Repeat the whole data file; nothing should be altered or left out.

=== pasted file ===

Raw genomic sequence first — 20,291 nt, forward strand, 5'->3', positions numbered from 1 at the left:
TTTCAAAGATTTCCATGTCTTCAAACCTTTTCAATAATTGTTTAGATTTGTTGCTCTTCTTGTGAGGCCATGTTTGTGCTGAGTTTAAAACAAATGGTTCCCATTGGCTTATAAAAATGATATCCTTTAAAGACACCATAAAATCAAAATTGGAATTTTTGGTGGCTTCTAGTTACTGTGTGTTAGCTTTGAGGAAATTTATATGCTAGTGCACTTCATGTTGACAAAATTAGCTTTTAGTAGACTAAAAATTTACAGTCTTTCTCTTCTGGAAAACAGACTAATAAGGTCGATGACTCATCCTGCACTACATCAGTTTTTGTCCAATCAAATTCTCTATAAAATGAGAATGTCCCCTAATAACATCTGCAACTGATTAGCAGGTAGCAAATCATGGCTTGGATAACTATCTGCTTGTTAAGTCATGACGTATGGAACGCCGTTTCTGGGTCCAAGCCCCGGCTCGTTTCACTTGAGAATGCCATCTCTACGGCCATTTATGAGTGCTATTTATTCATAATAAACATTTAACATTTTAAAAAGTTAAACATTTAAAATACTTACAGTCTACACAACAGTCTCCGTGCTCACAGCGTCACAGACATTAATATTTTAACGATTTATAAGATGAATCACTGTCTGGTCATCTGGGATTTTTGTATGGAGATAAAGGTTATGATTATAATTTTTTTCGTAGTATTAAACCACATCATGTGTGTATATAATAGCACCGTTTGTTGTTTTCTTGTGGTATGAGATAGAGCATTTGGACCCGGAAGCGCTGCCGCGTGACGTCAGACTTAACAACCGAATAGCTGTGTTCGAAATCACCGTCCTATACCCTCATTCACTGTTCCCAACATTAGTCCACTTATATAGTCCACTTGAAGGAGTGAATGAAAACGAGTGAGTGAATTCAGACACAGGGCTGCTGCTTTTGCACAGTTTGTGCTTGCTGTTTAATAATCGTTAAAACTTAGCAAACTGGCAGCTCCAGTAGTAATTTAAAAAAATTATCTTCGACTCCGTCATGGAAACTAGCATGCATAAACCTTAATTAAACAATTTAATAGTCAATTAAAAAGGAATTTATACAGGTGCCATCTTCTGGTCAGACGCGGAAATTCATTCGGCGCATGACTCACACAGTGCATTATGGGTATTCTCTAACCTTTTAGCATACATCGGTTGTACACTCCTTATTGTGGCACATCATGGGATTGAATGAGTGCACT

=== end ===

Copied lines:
Raw genomic sequence first — 20,291 nt, forward strand, 5'->3', positions numbered from 1 at the left:
TTTCAAAGATTTCCATGTCTTCAAACCTTTTCAATAATTGTTTAGATTTGTTGCTCTTCTTGTGAGGCCATGTTTGTGCTGAGTTTAAAACAAATGGTTCCCATTGGCTTATAAAAATGATATCCTTTAAAGACACCATAAAATCAAAATTGGAATTTTTGGTGGCTTCTAGTTACTGTGTGTTAGCTTTGAGGAAATTTATATGCTAGTGCACTTCATGTTGACAAAATTAGCTTTTAGTAGACTAAAAATTTACAGTCTTTCTCTTCTGGAAAACAGACTAATAAGGTCGATGACTCATCCTGCACTACATCAGTTTTTGTCCAATCAAATTCTCTATAAAATGAGAATGTCCCCTAATAACATCTGCAACTGATTAGCAGGTAGCAAATCATGGCTTGGATAACTATCTGCTTGTTAAGTCATGACGTATGGAACGCCGTTTCTGGGTCCAAGCCCCGGCTCGTTTCACTTGAGAATGCCATCTCTACGGCCATTTATGAGTGCTATTTATTCATAATAAACATTTAACATTTTAAAAAGTTAAACATTTAAAATACTTACAGTCTACACAACAGTCTCCGTGCTCACAGCGTCACAGACATTAATATTTTAACGATTTATAAGATGAATCACTGTCTGGTCATCTGGGATTTTTGTATGGAGATAAAGGTTATGATTATAATTTTTTTCGTAGTATTAAACCACATCATGTGTGTATATAATAGCACCGTTTGTTGTTTTCTTGTGGTATGAGATAGAGCATTTGGACCCGGAAGCGCTGCCGCGTGACGTCAGACTTAACAACCGAATAGCTGTGTTCGAAATCACCGTCCTATACCCTCATTCACTGTTCCCAACATTAGTCCACTTATATAGTCCACTTGAAGGAGTGAATGAAAACGAGTGAGTGAATTCAGACACAGGGCTGCTGCTTTTGCACAGTTTGTGCTTGCTGTTTAATAATCGTTAAAACTTAGCAAACTGGCAGCTCCAGTAGTAATTTAAAAAAATTATCTTCGACTCCGTCATGGAAACTAGCATGCATAAACCTTAATTAAACAATTTAATAGTCAATTAAAAAGGAATTTATACAGGTGCCATCTTCTGGTCAGACGCGGAAATTCATTCGGCGCATGACTCACACAGTGCATTATGGGTATTCTCTAACCTTTTAGCATACATCGGTTGTACACTCCTTATTGTGGCACATCATGGGATTGAATGAGTGCACT